We’re all grown up but aren’t there days when we wish we had our mommies?
Our mommies held us when we were frightened, kissed our boo-boos and stood by our sick beds, wiping our brows of sweat.
We’re possibly most vulnerable when we’re sick. It’s one of the times we wish we had mom back. Even if she couldn’t fix us, somehow her mere presence made us better, even if just a little.
I’ve been sick a lot in recent weeks, and I’ve missed writing my blog a couple of times because of it. In fact, I’ve been sick a lot of my life, but too much this year. I finally decided my problems weren’t going away on their own. I took the list of symptoms to my primary care doctor Tuesday. I put seven freakin’ things on there!
I omitted one, the newest symptom, a pain in the left side of my abdomen. The doctor asked me to lay down. He felt of my hardened, bloated belly.
I’m accustomed to feeling all sorts of colliding emotions with grief – anger, depression and even regret, but shame was a new one on me. I didn’t even know what to call it when I experienced it.
Do you ever feel shame within the context of your loss? My dictionary defines shame as “a painful emotion caused by a strong sense of guilt, embarrassment, unworthiness, or disgrace.”
There’s room for shame in society. We should be ashamed for things that are against morality. Grief isn’t something to be ashamed about, and yet there it was, sitting on top of my chest.
That afternoon, I had been at my parents’ unoccupied home with my husband. I’d been rambling about the house, trying to figure out what next to discard, give away or pack. I’m down to the wire on this one – after eight years, we’ve decided to sell the house. I gotta finish cleaning it out.
Sometimes I want to scream. Somewhere along the way, I decided that someday I’d be through with suffering, but I’m not. The tag I put on it is expired, and yet I’m still suffering.
I hesitate using the word suffering for my struggle. I’ve not been to war. I’ve not lost a leg, been burned in a fire or experienced the death of a child. My suffering isn’t going to kill me.
But sometimes I’ve despaired of life because of it. I’ve thought it might ruin me. It’s certainly changed my life. It changed the way I took care of my parents. And I hate that. Really hate that.
I don’t want to tell you that I’m grieving again. Not that I ever really stopped, but after eight years without my Mom, it wasn’t intruding into my every hour or day in that heartbreaking way.
But lately, it has – in that heartbreaking way. In that way that hinders sleep. In that way that casts a pall over everything I do. I smile, but inside a part of me is crying.
I know what happened. I’m being called upon to let go of my parents’ home. I’ve known all along this is what I’d probably do. Sell. But the day was far away.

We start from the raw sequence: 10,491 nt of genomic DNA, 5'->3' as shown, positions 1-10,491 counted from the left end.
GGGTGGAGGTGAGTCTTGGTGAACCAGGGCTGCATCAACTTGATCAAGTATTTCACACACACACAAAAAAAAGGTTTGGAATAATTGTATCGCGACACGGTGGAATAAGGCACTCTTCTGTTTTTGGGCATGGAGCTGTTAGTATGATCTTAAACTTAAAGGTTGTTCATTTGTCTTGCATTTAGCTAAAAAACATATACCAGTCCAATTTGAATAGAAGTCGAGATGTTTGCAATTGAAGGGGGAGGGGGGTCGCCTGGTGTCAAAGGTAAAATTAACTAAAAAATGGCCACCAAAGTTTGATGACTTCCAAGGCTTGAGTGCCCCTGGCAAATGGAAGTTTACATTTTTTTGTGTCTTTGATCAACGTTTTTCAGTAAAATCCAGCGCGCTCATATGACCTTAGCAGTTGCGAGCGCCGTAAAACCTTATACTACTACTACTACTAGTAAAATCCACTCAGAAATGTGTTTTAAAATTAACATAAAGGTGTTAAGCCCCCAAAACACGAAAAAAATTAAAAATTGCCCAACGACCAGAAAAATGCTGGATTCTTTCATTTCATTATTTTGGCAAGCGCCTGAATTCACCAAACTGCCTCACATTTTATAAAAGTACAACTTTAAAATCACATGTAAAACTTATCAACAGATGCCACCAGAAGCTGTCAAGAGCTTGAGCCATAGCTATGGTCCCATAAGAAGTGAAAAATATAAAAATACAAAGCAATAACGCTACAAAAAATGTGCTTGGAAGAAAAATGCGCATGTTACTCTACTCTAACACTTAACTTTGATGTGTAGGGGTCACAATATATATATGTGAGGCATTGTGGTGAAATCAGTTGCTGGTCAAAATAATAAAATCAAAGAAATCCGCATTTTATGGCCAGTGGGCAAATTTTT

I stared into the sky at the black hole ringed with white-hot fire. I’d never seen anything like this before in my life. It was unearthly. Alien. Tears flooded my eyes. Awe flooded my soul.
My mother taught me to gaze into the cosmos as a girl. She walked into the front yard, brought the binoculars to her eyes and found the craters on Luna. Then she handed the binoculars to me.
Mom never saw a total solar eclipse. I wish she’d been alive to see it with me Aug. 21. My husband and I traveled from Memphis, in the partial eclipse zone, to western Kentucky to see the sun go totally dark. We’d booked our hotel room 10 months in advance. I packed a bracelet of Mom’s. I’d wear it during the eclipse in honor of her.
In the moments before the moon totally blacked out the sun, I was skeptical, building to upset. I’d heard it got dark enough to see stars, but it was daylight with more than 90 percent of the sun covered. An eerie pallor draped us, but I’d seen a partial eclipse before.
Loss can feel like a great abyss, like my parents are a trillion miles in space, on a planet I’ve never seen, in a place I can neither fly to nor telephone. But death doesn’t end a relationship.
Nor does it end a connection. No, it’s not the one I want. I want them here. In front of my face. But at least our bond isn’t completely severed.
I felt the connection again one July evening in 2013 when I was going through my parents’ things at their home. I found a letter. It had been mailed to them in the 1960s before I was born.
I didn’t expect to take eight years cleaning out my parents’ home. But here I am.
I also didn’t expect to feel walls of resistance erect inside of me, blocking my ability – or rather, my willingness – to throw away, give away or pack up their stuff. Propriety dictated I go over to their home and get the job done. I just wanted to sit with their things and cry.
Along the way, I noticed what nudged me to act when I’d get stuck holding on to their things. I’m not advocating we push ourselves past the point that our emotional journey takes us. In fact, I’d say take all the time you need and can reasonably acquire. I had the luxury of keeping my parents’ home, the house where I grew up, for almost as long as I wanted. I wasn’t paying a mortgage on it, it was close by, and my husband indulged me.
However, if you discover you need a nudge, try these strategies to get back on track.